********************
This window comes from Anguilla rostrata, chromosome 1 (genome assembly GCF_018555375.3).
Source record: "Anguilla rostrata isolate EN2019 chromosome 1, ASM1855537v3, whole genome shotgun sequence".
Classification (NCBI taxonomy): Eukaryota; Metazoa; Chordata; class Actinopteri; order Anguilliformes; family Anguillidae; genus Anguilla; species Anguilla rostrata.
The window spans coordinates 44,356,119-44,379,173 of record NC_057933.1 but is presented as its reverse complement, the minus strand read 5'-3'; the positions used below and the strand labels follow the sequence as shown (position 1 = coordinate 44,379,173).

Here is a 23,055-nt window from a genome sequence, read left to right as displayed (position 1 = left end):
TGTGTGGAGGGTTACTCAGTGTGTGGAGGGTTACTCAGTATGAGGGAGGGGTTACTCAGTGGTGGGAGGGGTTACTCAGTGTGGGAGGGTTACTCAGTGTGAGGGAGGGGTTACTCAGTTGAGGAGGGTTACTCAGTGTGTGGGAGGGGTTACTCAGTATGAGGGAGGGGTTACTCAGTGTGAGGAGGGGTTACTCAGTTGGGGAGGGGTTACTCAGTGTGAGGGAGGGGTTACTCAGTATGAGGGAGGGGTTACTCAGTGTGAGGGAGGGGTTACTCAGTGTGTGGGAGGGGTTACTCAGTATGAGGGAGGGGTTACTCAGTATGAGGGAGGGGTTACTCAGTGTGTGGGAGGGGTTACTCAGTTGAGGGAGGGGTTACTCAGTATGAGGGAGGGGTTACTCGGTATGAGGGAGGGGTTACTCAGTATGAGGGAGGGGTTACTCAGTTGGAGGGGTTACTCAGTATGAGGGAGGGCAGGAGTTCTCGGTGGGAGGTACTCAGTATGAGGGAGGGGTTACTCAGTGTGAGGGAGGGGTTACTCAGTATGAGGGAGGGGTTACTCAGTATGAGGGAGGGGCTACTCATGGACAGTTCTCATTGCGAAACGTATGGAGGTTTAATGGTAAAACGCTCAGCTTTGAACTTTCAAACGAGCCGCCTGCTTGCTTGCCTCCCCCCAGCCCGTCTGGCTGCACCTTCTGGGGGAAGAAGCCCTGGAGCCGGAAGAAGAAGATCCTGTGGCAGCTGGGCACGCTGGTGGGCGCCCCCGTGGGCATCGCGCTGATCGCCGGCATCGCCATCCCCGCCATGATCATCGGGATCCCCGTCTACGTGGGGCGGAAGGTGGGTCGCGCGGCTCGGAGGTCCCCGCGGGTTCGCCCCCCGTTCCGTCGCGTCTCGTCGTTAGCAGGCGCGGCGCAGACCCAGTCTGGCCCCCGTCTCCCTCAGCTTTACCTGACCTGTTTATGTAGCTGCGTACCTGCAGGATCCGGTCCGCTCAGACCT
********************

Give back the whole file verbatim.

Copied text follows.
This window comes from Anguilla rostrata, chromosome 1 (genome assembly GCF_018555375.3).
Source record: "Anguilla rostrata isolate EN2019 chromosome 1, ASM1855537v3, whole genome shotgun sequence".
Classification (NCBI taxonomy): Eukaryota; Metazoa; Chordata; class Actinopteri; order Anguilliformes; family Anguillidae; genus Anguilla; species Anguilla rostrata.
The window spans coordinates 44,356,119-44,379,173 of record NC_057933.1 but is presented as its reverse complement, the minus strand read 5'-3'; the positions used below and the strand labels follow the sequence as shown (position 1 = coordinate 44,379,173).

Here is a 23,055-nt window from a genome sequence, read left to right as displayed (position 1 = left end):
TGTGTGGAGGGTTACTCAGTGTGTGGAGGGTTACTCAGTATGAGGGAGGGGTTACTCAGTGGTGGGAGGGGTTACTCAGTGTGGGAGGGTTACTCAGTGTGAGGGAGGGGTTACTCAGTTGAGGAGGGTTACTCAGTGTGTGGGAGGGGTTACTCAGTATGAGGGAGGGGTTACTCAGTGTGAGGAGGGGTTACTCAGTTGGGGAGGGGTTACTCAGTGTGAGGGAGGGGTTACTCAGTATGAGGGAGGGGTTACTCAGTGTGAGGGAGGGGTTACTCAGTGTGTGGGAGGGGTTACTCAGTATGAGGGAGGGGTTACTCAGTATGAGGGAGGGGTTACTCAGTGTGTGGGAGGGGTTACTCAGTTGAGGGAGGGGTTACTCAGTATGAGGGAGGGGTTACTCGGTATGAGGGAGGGGTTACTCAGTATGAGGGAGGGGTTACTCAGTTGGAGGGGTTACTCAGTATGAGGGAGGGCAGGAGTTCTCGGTGGGAGGTACTCAGTATGAGGGAGGGGTTACTCAGTGTGAGGGAGGGGTTACTCAGTATGAGGGAGGGGTTACTCAGTATGAGGGAGGGGCTACTCATGGACAGTTCTCATTGCGAAACGTATGGAGGTTTAATGGTAAAACGCTCAGCTTTGAACTTTCAAACGAGCCGCCTGCTTGCTTGCCTCCCCCCAGCCCGTCTGGCTGCACCTTCTGGGGGAAGAAGCCCTGGAGCCGGAAGAAGAAGATCCTGTGGCAGCTGGGCACGCTGGTGGGCGCCCCCGTGGGCATCGCGCTGATCGCCGGCATCGCCATCCCCGCCATGATCATCGGGATCCCCGTCTACGTGGGGCGGAAGGTGGGTCGCGCGGCTCGGAGGTCCCCGCGGGTTCGCCCCCCGTTCCGTCGCGTCTCGTCGTTAGCAGGCGCGGCGCAGACCCAGTCTGGCCCCCGTCTCCCTCAGCTTTACCTGACCTGTTTATGTAGCTGCGTACCTGCAGGATCCGGTCCGCTCAGACCT